2. The Broncos kick an NFL-record 64-yard field goal to end the first half against Tennessee. John Fox must have skipped the Iron Bowl during his convalescence, because he rightly wasn’t afraid to try a long field goal at the end of the first half. While most football coaches would have had that lone bad outcome stuck in their mind and worried about the worst-case scenario, the Broncos play their home games in the appropriate context to attempt a record-setting field goal: Denver. The thin air there makes long field goals far easier to hit, so the 64-yard attempt from Matt Prater is really more like, say, a 57- or 58-yarder at a typical elevation. Still a hell of a kick, of course, but not quite as risky as it seems at first glance.
And, as was made clear here last week, the odds of a short kick being returned for a touchdown are far longer than you might believe. Tennessee’s return man, for one, watched Prater’s kick sail right past him for a make. In Pittsburgh, meanwhile, the Steelers tried to return a 52-yard field goal attempt by Caleb Sturgis at the end of the first half for a score, and while they were able to get their hands on the ball and begin a return, they made it only to midfield before being taken down. It was certainly less successful than their lateral-filled return at the end of the game.
1. Baltimore tries to convert fourth-and-goal from the 1-yard line late in the fourth quarter. Lost amid the crazy end to Sunday’s Ravens-Vikings game was the call of the week. Before all the lead changes, Baltimore was looking at a key scoring opportunity and had to make a critical call. John Harbaugh’s team was down 12-7 with 2:07 to go while facing fourth-and-goal from the 1-yard line. They had been stuffed on second down and had thrown an incomplete pass on third down from the same distance, and given how bad the Ravens have been running the football this year, you could forgive them for thinking the yard felt like a mountain. Baltimore also still had two timeouts, so it could theoretically kick the field goal to go down 12-10, kick deep, produce a stop with the two-minute warning (if the kickoff moved fast enough) and two timeouts, and leave itself enough time on the clock to drive for a game-winning field goal.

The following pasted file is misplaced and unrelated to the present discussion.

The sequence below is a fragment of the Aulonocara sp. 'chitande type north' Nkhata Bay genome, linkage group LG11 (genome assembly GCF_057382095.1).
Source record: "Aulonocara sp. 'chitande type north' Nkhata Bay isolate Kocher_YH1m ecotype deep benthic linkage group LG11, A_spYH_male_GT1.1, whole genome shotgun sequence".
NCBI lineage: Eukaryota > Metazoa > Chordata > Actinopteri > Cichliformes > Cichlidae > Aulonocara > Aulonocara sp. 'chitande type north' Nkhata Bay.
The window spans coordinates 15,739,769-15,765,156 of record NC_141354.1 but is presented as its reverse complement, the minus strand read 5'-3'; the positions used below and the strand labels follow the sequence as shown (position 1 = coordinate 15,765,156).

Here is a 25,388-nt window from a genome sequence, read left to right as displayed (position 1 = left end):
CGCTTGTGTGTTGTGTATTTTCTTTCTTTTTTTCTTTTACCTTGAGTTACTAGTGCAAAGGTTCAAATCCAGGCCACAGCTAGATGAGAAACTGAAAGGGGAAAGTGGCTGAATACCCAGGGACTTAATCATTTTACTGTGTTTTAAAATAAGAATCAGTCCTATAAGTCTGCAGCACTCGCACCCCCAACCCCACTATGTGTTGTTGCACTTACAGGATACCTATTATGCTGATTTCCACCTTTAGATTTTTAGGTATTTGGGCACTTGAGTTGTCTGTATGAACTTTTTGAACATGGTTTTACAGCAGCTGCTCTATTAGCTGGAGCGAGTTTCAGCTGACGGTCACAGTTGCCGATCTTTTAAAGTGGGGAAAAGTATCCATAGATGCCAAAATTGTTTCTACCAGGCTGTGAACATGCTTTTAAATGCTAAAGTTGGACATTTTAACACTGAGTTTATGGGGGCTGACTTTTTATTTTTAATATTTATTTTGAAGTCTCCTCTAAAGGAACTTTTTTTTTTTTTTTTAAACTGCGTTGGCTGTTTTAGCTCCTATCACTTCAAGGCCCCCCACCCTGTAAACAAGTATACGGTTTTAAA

Those are a lot of things that have to go right, and Harbaugh rightly saw a different scenario ahead of him. By going for it on fourth-and-goal, he left himself with two chances to take the lead. If he failed on the fourth-down try, he would pin an Adrian Peterson–less Vikings team on the 1-yard line, a move that would likely produce a three-and-out. Unless the Ravens ran eight seconds off the clock with their play, that three-and-out would be accounted for by the two-minute warning and the two remaining Baltimore timeouts. A Vikings punt would likely move the ball to midfield, where the Ravens would take over with nearly two minutes on the clock in need of a touchdown. It was very clearly the right call, and Harbaugh was rewarded when Joe Flacco found a returning Dennis Pitta for a one-yard score. He then correctly went for two to go up 15-12 and succeeded, but, of course, there were still four more touchdowns to go in the game. You know, like normal football.